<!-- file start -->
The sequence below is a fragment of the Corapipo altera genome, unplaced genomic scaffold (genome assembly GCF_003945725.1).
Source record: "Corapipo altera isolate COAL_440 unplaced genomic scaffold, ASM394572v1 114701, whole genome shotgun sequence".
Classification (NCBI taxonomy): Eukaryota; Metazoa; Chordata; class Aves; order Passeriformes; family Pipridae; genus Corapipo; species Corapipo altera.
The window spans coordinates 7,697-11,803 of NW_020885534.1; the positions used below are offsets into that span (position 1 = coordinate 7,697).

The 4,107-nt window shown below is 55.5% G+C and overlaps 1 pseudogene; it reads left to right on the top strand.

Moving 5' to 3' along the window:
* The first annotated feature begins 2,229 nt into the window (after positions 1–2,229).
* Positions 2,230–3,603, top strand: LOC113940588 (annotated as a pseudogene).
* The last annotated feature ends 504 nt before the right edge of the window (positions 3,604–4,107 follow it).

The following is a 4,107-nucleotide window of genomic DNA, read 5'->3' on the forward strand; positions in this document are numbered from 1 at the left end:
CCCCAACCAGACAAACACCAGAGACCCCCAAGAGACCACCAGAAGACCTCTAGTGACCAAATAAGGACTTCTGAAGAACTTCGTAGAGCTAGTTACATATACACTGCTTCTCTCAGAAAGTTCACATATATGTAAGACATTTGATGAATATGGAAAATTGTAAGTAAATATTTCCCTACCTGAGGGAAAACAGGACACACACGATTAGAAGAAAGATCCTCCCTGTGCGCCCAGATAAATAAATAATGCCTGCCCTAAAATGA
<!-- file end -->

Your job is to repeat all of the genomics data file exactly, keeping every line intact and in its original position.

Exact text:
The sequence below is a fragment of the Corapipo altera genome, unplaced genomic scaffold (genome assembly GCF_003945725.1).
Source record: "Corapipo altera isolate COAL_440 unplaced genomic scaffold, ASM394572v1 114701, whole genome shotgun sequence".
Classification (NCBI taxonomy): Eukaryota; Metazoa; Chordata; class Aves; order Passeriformes; family Pipridae; genus Corapipo; species Corapipo altera.
The window spans coordinates 7,697-11,803 of NW_020885534.1; the positions used below are offsets into that span (position 1 = coordinate 7,697).

The 4,107-nt window shown below is 55.5% G+C and overlaps 1 pseudogene; it reads left to right on the top strand.

Moving 5' to 3' along the window:
* The first annotated feature begins 2,229 nt into the window (after positions 1–2,229).
* Positions 2,230–3,603, top strand: LOC113940588 (annotated as a pseudogene).
* The last annotated feature ends 504 nt before the right edge of the window (positions 3,604–4,107 follow it).

The following is a 4,107-nucleotide window of genomic DNA, read 5'->3' on the forward strand; positions in this document are numbered from 1 at the left end:
CCCCAACCAGACAAACACCAGAGACCCCCAAGAGACCACCAGAAGACCTCTAGTGACCAAATAAGGACTTCTGAAGAACTTCGTAGAGCTAGTTACATATACACTGCTTCTCTCAGAAAGTTCACATATATGTAAGACATTTGATGAATATGGAAAATTGTAAGTAAATATTTCCCTACCTGAGGGAAAACAGGACACACACGATTAGAAGAAAGATCCTCCCTGTGCGCCCAGATAAATAAATAATGCCTGCCCTAAAATGA